The CPD-C’s networks include the right-wing Washington Times – numerous of the CPD-C’s supporters and members contribute articles and columns to the nativist newspaper. Its current opinion editor is Charles Hurt who also contributes to Fox News and Bannon’s old perch, Breitbart News. Bannon referred to Breitbart as a platform for the ‘alt-right’ i.e, American racists and fascists.
It was the Washington Times that ‘broke’ the story (on January 26, 2020) that the coronavirus was either accidentally or deliberately leaked from the Wuhan Institute of Virology in China – based on an interview with a former Israeli intelligence officer. No evidence was provided to support the allegations but the message was picked up and amplified by Steve Bannon’s podcast programme – War Room – and, subsequently, moved all the way up to the Trump administration. Trump had previously heaped praise on President Xi Jinping for his handling of the Covid-19 crisis.
Bannon is also close to Mark Meadows, who replaced Mick Mulvaney as White House chief of staff at the end of March 2020. And he is very close to Stephen Miller who is the quiet architect of President Trump’s immigration policies, Muslim travel bans, and coherent legitimiser of Trump’s broadly white nationalist or white supremacist ‘America First’ views.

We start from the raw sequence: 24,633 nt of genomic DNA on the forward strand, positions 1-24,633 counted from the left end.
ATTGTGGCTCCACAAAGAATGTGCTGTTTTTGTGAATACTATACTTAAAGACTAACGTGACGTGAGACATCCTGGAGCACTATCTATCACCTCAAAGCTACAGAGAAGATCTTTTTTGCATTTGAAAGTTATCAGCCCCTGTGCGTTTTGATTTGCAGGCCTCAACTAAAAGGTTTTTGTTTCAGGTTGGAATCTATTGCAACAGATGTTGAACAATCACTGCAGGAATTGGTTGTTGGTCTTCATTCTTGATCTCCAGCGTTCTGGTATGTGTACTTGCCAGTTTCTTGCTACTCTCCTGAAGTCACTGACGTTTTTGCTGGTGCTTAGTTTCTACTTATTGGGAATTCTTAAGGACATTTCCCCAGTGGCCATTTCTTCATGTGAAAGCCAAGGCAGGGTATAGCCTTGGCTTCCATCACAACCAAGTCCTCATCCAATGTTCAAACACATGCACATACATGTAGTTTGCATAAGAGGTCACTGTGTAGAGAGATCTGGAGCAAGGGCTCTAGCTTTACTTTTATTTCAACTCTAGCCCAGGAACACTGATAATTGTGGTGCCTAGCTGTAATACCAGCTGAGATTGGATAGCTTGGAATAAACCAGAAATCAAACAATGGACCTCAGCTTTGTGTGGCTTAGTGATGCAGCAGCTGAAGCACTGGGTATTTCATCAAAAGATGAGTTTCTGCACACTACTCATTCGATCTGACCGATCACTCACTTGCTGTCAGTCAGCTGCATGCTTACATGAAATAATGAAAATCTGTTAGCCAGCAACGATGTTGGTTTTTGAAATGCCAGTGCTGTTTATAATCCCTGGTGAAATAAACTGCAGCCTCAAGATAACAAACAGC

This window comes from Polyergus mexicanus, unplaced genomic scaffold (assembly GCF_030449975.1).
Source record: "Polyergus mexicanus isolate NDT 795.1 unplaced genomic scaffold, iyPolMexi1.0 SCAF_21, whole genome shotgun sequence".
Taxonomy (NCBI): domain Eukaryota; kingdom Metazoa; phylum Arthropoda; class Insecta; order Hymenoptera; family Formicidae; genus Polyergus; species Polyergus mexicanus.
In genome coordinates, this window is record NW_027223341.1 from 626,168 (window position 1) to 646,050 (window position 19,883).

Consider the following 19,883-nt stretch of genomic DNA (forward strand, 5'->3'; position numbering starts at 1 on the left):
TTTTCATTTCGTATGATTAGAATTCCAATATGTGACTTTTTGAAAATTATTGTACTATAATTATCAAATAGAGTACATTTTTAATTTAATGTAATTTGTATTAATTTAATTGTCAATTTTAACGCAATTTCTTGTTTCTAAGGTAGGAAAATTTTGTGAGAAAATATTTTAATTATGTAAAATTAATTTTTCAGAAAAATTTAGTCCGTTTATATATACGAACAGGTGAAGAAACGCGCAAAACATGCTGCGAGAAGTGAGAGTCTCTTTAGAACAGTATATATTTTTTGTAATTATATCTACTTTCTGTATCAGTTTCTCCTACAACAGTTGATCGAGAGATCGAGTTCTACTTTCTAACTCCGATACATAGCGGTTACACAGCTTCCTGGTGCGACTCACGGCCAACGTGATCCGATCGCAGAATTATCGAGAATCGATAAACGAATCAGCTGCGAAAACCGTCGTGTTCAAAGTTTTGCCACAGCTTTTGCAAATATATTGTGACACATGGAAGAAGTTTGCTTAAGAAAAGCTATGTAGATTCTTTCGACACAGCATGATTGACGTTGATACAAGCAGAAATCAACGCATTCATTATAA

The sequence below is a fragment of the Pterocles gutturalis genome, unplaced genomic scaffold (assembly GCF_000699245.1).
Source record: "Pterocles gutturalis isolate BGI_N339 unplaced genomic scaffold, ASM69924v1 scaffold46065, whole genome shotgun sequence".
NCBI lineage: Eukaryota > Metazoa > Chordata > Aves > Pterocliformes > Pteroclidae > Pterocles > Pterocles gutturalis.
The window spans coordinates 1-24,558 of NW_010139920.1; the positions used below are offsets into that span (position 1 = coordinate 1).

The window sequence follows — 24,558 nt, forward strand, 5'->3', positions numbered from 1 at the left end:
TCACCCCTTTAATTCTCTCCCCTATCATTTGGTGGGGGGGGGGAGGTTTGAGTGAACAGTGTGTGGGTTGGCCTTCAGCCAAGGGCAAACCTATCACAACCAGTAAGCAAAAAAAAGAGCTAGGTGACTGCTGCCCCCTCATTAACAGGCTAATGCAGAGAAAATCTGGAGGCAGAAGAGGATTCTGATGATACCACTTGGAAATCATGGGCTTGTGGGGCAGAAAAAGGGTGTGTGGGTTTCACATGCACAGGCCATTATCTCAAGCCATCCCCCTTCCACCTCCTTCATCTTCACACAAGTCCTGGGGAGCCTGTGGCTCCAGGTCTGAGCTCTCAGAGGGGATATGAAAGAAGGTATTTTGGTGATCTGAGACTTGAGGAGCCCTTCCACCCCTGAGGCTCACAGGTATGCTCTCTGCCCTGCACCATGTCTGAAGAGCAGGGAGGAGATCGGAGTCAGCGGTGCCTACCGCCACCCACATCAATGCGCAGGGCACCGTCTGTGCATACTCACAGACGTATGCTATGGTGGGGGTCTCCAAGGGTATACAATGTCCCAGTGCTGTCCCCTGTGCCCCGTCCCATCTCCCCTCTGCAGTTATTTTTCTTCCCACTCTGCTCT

The Southern Poverty Law Center recently revealed Miller’s extensive private email correspondence with a reporter at Breitbart News that exposed the former as promoting the most backward racist theories including ‘white genocide’. That is, the idea that the Euro-American white race is facing extinction and replacement by non-whites.
The revelations brought forth a congressional resolution calling for Miller’s removal from the White House: “…a known white nationalist and believer of white supremacist ideology in a position of power and influence over federal policy,” declared Texas congressman Joaquin Castro. “Americans…will never forget it was President Trump and Stephen Miller’s hateful rhetoric that helped inspire the deadly attack in El Paso where 22 individuals were killed for being Latino…” California Congresswoman Judy Chu stated that “..Miller…has been more than willing to disseminate and amplify white supremacist and neo-Nazi propaganda…”
Trump faces a different danger